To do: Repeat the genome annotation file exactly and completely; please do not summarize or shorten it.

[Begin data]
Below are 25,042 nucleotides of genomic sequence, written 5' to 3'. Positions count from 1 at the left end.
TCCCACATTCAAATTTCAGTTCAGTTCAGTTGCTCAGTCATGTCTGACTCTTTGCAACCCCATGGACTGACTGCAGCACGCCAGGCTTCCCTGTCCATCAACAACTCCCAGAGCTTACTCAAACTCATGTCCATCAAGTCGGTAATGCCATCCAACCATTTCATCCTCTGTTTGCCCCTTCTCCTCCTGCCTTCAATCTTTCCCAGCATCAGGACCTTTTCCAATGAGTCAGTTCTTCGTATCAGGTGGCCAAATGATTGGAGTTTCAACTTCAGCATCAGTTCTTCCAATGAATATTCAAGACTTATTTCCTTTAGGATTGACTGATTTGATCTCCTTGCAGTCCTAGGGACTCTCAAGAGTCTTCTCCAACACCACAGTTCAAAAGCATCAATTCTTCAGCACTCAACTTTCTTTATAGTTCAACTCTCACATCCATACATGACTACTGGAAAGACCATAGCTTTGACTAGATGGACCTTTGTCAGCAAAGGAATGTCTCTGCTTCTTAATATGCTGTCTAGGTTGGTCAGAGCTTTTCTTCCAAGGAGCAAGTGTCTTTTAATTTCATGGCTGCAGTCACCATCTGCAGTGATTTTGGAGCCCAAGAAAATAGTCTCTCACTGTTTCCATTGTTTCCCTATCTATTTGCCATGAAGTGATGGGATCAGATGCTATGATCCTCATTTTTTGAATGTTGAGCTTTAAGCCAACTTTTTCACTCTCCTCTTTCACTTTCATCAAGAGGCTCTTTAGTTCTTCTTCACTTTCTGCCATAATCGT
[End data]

Below are 25,042 nucleotides of genomic sequence, written 5' to 3'. Positions count from 1 at the left end.
TCCCACATTCAAATTTCAGTTCAGTTCAGTTGCTCAGTCATGTCTGACTCTTTGCAACCCCATGGACTGACTGCAGCACGCCAGGCTTCCCTGTCCATCAACAACTCCCAGAGCTTACTCAAACTCATGTCCATCAAGTCGGTAATGCCATCCAACCATTTCATCCTCTGTTTGCCCCTTCTCCTCCTGCCTTCAATCTTTCCCAGCATCAGGACCTTTTCCAATGAGTCAGTTCTTCGTATCAGGTGGCCAAATGATTGGAGTTTCAACTTCAGCATCAGTTCTTCCAATGAATATTCAAGACTTATTTCCTTTAGGATTGACTGATTTGATCTCCTTGCAGTCCTAGGGACTCTCAAGAGTCTTCTCCAACACCACAGTTCAAAAGCATCAATTCTTCAGCACTCAACTTTCTTTATAGTTCAACTCTCACATCCATACATGACTACTGGAAAGACCATAGCTTTGACTAGATGGACCTTTGTCAGCAAAGGAATGTCTCTGCTTCTTAATATGCTGTCTAGGTTGGTCAGAGCTTTTCTTCCAAGGAGCAAGTGTCTTTTAATTTCATGGCTGCAGTCACCATCTGCAGTGATTTTGGAGCCCAAGAAAATAGTCTCTCACTGTTTCCATTGTTTCCCTATCTATTTGCCATGAAGTGATGGGATCAGATGCTATGATCCTCATTTTTTGAATGTTGAGCTTTAAGCCAACTTTTTCACTCTCCTCTTTCACTTTCATCAAGAGGCTCTTTAGTTCTTCTTCACTTTCTGCCATAATCGT